ch9.2-S09 - Chapter 9 Failure structure processing...

Info iconThis preview shows pages 1–9. Sign up to view the full content.

View Full Document Right Arrow Icon
MY2100 – Ch 9, Part 2, Slide 1 Chapter 9 Failure structure processing properties Performance ISSUES TO ADDRESS. .. How do loading rate, loading history, and temperature affect the failure stress? Why can a cyclic or repeated load or strain cause material failure?
Background image of page 1

Info iconThis preview has intentionally blurred sections. Sign up to view the full version.

View Full DocumentRight Arrow Icon
MY2100 – Ch 9, Part 2, Slide 2 Failure without prior defects We have been discussing that if a structure contains a defect (especially a sharp crack), it can fail in a catastrophic manner at stresses substantially below the yield strength. Now we will talk about two ways that structures can fail at low stresses even without pre-existing defects .
Background image of page 2
MY2100 – Ch 9, Part 2, Slide 3 Brittle fracture Materials can undergo brittle fracture under the right conditions. Brittle fracture is favored by: 1. Low temperatures 1. High loading (straining) rates - this limits the time available for dislocation motion, viscous flow or chain sliding 3. Any phenomenon that makes permanent deformation more difficult.
Background image of page 3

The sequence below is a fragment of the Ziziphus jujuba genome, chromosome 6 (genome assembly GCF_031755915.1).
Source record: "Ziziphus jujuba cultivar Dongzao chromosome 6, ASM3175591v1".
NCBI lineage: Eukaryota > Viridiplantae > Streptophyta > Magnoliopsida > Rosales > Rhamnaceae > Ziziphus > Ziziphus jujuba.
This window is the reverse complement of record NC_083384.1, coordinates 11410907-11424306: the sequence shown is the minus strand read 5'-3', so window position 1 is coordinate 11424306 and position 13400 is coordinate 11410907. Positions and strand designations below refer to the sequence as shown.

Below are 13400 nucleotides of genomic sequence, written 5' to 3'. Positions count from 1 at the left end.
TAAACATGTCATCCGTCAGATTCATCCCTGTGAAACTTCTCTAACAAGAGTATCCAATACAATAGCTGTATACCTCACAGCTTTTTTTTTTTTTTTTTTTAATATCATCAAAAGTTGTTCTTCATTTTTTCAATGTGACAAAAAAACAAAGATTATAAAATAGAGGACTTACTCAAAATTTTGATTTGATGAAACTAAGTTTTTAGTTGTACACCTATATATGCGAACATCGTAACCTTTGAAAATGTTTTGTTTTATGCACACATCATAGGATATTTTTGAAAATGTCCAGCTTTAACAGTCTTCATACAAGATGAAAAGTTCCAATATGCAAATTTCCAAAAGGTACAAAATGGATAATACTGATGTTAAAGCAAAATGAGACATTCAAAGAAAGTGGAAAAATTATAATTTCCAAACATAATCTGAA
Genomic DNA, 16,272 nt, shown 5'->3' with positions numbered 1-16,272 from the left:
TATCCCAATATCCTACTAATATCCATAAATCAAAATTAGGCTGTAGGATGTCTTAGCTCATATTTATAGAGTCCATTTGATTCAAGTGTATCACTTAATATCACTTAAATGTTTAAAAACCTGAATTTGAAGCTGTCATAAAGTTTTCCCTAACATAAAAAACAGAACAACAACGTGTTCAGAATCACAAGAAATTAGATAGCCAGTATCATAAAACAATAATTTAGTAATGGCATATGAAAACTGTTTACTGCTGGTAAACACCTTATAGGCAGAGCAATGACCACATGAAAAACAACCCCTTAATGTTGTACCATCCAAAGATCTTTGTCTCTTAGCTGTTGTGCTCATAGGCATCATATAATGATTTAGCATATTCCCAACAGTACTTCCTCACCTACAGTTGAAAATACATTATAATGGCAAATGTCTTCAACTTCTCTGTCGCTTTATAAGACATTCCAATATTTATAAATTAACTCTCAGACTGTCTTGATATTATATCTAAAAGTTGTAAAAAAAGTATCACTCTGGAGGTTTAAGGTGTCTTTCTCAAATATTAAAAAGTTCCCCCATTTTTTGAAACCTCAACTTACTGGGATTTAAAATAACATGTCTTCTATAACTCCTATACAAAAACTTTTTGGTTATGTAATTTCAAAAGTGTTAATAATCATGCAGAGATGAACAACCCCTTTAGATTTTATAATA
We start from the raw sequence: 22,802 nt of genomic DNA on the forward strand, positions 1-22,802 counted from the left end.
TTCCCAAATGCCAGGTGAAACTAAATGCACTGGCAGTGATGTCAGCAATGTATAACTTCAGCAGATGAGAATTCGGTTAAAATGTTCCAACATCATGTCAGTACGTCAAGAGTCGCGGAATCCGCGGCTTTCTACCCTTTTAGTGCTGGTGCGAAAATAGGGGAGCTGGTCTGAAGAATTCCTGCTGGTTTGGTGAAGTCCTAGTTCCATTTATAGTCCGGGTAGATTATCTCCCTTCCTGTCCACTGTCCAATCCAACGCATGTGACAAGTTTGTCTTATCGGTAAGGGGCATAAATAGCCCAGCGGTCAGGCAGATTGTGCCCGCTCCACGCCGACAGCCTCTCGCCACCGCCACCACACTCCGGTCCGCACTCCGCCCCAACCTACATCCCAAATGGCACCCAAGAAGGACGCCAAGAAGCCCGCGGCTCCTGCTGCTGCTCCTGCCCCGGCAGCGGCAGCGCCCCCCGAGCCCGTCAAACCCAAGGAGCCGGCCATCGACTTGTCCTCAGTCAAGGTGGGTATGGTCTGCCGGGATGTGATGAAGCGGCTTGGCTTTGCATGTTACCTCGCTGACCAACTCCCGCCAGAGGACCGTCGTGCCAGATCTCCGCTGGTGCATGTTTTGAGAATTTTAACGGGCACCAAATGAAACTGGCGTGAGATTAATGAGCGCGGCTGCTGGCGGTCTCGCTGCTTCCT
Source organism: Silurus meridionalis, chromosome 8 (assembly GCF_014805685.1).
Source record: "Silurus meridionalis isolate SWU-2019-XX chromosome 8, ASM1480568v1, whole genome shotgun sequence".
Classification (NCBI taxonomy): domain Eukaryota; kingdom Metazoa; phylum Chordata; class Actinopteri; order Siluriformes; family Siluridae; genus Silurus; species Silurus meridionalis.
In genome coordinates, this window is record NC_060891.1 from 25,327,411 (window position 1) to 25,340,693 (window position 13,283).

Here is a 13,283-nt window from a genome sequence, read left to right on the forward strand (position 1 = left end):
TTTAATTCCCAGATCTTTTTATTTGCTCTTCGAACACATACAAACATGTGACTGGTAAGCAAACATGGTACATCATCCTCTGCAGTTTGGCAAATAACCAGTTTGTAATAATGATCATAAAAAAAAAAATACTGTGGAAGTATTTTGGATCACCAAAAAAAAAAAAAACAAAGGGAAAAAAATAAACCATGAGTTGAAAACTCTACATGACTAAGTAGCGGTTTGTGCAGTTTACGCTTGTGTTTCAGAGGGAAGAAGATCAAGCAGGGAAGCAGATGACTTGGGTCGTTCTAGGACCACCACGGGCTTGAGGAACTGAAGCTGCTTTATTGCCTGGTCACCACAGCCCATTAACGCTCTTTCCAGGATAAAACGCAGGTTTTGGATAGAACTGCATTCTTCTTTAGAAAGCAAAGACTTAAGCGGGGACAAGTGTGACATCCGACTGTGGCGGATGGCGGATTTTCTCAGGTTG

Info iconThis preview has intentionally blurred sections. Sign up to view the full version.

View Full DocumentRight Arrow Icon
MY2100 – Ch 9, Part 2, Slide 4 Effect of loading rate in tensile tests Loading rate = ∆ε/∆ time = Increased loading rate. .. -- increases σ y and TS -- decreases % EL Why? An increased rate gives less time for dislocations to move past obstacles. σ ε σ y TS TS larger ε smaller ε ε
Background image of page 4
MY2100 – Ch 9, Part 2, Slide 5 Classic example of how steels can undergo brittle fracture What kind of tests can we do to prevent these kinds of failures?
Background image of page 5

Info iconThis preview has intentionally blurred sections. Sign up to view the full version.

View Full DocumentRight Arrow Icon
MY2100 – Ch 9, Part 2, Slide 6 High-rate loading of steels One test used => “Charpy Impact Test” - impose high loading rates, put a notch in the sample & test at different temperatures. measure energy absorbed by fracture. sample final height initial height (Charpy) sample
Background image of page 6
MY2100 – Ch 9, Part 2, Slide 7 Ductile/Brittle Transition If this test is conducted at different temperatures, many steels exhibit a transition temperature at which the energy absorbed goes down and the fracture becomes brittle. Different steels have different curves, and if you design with steel at low temperatures you should be aware of this.
Background image of page 7

Info iconThis preview has intentionally blurred sections. Sign up to view the full version.

View Full DocumentRight Arrow Icon
MY2100 – Ch 9, Part 2, Slide 8 Why does a ductile-to-brittle transition occur?
Background image of page 8
Image of page 9
This is the end of the preview. Sign up to access the rest of the document.

This note was uploaded on 03/16/2011 for the course MY 2100 taught by Professor Staff during the Spring '08 term at Michigan Technological University.

Page1 / 33

ch9.2-S09 - Chapter 9 Failure structure processing...

This preview shows document pages 1 - 9. Sign up to view the full document.

View Full Document Right Arrow Icon
Ask a homework question - tutors are online